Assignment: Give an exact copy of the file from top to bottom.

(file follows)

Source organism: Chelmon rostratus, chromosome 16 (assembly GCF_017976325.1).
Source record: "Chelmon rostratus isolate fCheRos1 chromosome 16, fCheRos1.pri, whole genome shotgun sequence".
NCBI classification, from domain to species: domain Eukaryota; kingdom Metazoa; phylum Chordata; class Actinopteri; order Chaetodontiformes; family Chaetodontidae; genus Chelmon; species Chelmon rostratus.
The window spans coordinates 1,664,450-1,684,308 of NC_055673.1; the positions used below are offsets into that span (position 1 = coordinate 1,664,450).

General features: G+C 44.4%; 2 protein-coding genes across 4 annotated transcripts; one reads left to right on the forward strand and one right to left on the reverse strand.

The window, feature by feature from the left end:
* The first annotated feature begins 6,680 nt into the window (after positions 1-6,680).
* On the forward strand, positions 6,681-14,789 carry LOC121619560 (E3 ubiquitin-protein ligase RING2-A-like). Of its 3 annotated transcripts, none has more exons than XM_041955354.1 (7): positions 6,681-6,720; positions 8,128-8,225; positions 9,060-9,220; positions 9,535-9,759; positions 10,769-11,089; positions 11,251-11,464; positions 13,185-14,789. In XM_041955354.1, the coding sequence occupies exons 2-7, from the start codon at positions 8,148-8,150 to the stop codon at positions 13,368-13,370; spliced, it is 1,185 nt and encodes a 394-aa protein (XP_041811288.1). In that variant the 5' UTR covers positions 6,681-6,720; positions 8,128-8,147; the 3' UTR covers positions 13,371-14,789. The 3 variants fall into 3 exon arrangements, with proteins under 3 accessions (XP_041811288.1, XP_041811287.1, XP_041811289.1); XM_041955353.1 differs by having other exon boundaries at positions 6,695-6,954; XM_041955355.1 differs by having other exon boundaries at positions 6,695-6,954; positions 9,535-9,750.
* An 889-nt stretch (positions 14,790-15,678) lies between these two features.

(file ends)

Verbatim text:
Source organism: Chelmon rostratus, chromosome 16 (assembly GCF_017976325.1).
Source record: "Chelmon rostratus isolate fCheRos1 chromosome 16, fCheRos1.pri, whole genome shotgun sequence".
NCBI classification, from domain to species: domain Eukaryota; kingdom Metazoa; phylum Chordata; class Actinopteri; order Chaetodontiformes; family Chaetodontidae; genus Chelmon; species Chelmon rostratus.
The window spans coordinates 1,664,450-1,684,308 of NC_055673.1; the positions used below are offsets into that span (position 1 = coordinate 1,664,450).

General features: G+C 44.4%; 2 protein-coding genes across 4 annotated transcripts; one reads left to right on the forward strand and one right to left on the reverse strand.

The window, feature by feature from the left end:
* The first annotated feature begins 6,680 nt into the window (after positions 1-6,680).
* On the forward strand, positions 6,681-14,789 carry LOC121619560 (E3 ubiquitin-protein ligase RING2-A-like). Of its 3 annotated transcripts, none has more exons than XM_041955354.1 (7): positions 6,681-6,720; positions 8,128-8,225; positions 9,060-9,220; positions 9,535-9,759; positions 10,769-11,089; positions 11,251-11,464; positions 13,185-14,789. In XM_041955354.1, the coding sequence occupies exons 2-7, from the start codon at positions 8,148-8,150 to the stop codon at positions 13,368-13,370; spliced, it is 1,185 nt and encodes a 394-aa protein (XP_041811288.1). In that variant the 5' UTR covers positions 6,681-6,720; positions 8,128-8,147; the 3' UTR covers positions 13,371-14,789. The 3 variants fall into 3 exon arrangements, with proteins under 3 accessions (XP_041811288.1, XP_041811287.1, XP_041811289.1); XM_041955353.1 differs by having other exon boundaries at positions 6,695-6,954; XM_041955355.1 differs by having other exon boundaries at positions 6,695-6,954; positions 9,535-9,750.
* An 889-nt stretch (positions 14,790-15,678) lies between these two features.